Sheriff explains that since he already paid out the bounty it'll be a couple of days until he can get some more reward money. That means Hex and Smith are gonna have to hang around town for a spell. As they head for the saloon they pass a discarded flyer for Doc "Cross" Williams Wagon of Miracles.

In the saloon the bartender asks Jonah how he got his scar. The reply?

A couple of locals are playing cards and one dumps over his beer and calls the Indian barmaid over to clean it up. He grabs her and tells her to use her tongue and forces her face to the table. Hex busts a bottle across the local's head and when the other one draws on him, Jonah kicks him to the ground, places a boot on his head and forces HIM to lick the manure off his buddy's boots.

The bartender starts to pull a rifle and Smith grabs his pistol and throws it upside the barkeep's head. Hex holds a pistol to the local's head until the boots are clean, then Hex asks Smith why he threw the pistol. Smith says he had a better chance of hitting what he was aiming at. Hex runs the locals off and he and Smith stay in the saloon most of the night.

Very much later they head for the hotel and ask for rooms. The hotel manager states that they only have one available. Hex and Smith eye each other and decide to share the bed.

Of course, later that night Hex learns that Smith is a horrendous snorer and Smith learns that Hex won't put up with it. Smith finds himself out in the hall and eventually ends up at the livery. The livery owner says he'll charge Smith the same rate as a horse and then they walk past the bodies of the Price boys. The owner says that since Smith saw the bodies, he'll have to charge him a nickel as well. Smith replies to put it on Hex's tab.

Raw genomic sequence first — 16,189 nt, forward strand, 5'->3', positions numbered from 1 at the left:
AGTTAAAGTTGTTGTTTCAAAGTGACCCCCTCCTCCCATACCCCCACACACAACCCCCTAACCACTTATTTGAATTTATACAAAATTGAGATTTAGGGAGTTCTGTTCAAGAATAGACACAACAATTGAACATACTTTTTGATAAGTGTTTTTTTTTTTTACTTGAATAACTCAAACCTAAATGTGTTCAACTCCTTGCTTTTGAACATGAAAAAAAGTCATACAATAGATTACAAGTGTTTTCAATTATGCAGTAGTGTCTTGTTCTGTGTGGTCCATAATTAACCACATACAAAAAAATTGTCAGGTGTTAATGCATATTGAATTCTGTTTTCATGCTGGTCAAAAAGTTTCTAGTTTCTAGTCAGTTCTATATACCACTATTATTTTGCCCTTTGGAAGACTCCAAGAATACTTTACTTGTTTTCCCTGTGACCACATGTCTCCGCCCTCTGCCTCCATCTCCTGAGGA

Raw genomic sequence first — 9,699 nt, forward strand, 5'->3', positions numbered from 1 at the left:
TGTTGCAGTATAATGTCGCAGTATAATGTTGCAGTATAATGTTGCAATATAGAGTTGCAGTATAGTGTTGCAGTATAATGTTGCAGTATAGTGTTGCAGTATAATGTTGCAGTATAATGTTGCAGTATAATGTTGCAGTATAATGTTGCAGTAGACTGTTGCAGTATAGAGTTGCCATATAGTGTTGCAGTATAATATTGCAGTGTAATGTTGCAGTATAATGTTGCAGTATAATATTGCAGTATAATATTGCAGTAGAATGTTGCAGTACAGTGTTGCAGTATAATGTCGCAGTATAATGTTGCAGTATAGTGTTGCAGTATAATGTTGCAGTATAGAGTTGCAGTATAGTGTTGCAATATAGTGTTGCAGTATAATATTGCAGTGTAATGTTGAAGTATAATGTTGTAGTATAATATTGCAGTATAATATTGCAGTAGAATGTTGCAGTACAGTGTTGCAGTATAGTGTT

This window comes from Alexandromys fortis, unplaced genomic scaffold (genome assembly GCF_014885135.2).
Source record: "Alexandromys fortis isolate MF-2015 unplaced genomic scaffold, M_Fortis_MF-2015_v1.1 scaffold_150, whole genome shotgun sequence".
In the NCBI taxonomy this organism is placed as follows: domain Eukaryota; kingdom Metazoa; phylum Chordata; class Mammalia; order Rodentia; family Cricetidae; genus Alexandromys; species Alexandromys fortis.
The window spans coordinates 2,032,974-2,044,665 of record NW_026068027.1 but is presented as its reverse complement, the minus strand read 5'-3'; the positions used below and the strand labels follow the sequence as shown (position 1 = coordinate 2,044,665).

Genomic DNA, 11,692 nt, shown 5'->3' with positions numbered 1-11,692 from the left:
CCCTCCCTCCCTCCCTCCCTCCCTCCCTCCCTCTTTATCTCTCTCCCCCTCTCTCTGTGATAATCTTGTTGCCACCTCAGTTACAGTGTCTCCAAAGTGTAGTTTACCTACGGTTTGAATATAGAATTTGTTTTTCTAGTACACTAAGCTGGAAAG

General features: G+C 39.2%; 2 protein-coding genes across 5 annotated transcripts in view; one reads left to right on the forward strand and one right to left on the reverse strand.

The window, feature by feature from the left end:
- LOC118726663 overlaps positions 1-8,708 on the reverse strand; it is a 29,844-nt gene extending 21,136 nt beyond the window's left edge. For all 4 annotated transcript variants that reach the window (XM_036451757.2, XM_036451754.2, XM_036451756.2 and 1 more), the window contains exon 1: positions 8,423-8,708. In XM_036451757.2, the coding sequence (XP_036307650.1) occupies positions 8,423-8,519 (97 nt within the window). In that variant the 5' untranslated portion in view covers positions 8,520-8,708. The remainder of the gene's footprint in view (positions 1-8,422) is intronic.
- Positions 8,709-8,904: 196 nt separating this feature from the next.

Jonah is back in the room trying to fall back asleep but Smith has some troubles of his own. He's awakened by someone walking towards him in the stables. He draws his gun and shoots the stranger five times point blank, but the man keeps drawing closer.

Hex hears the shots and realizes they are coming from the livery. More shots are fired and Hex climbs out the window and drops to the ground to investigate.

Back at the stable, Smith runs out of bullets and we see a rotting bullet-riddled body of the Price boy pull a pistol and shoot Smith dead.

Statistics for this Issue
Men killed by Jonah - 0
Running Total - 487 (432 past, 55 future)
Jonah's injuries - Drug behind horses and hung by the neck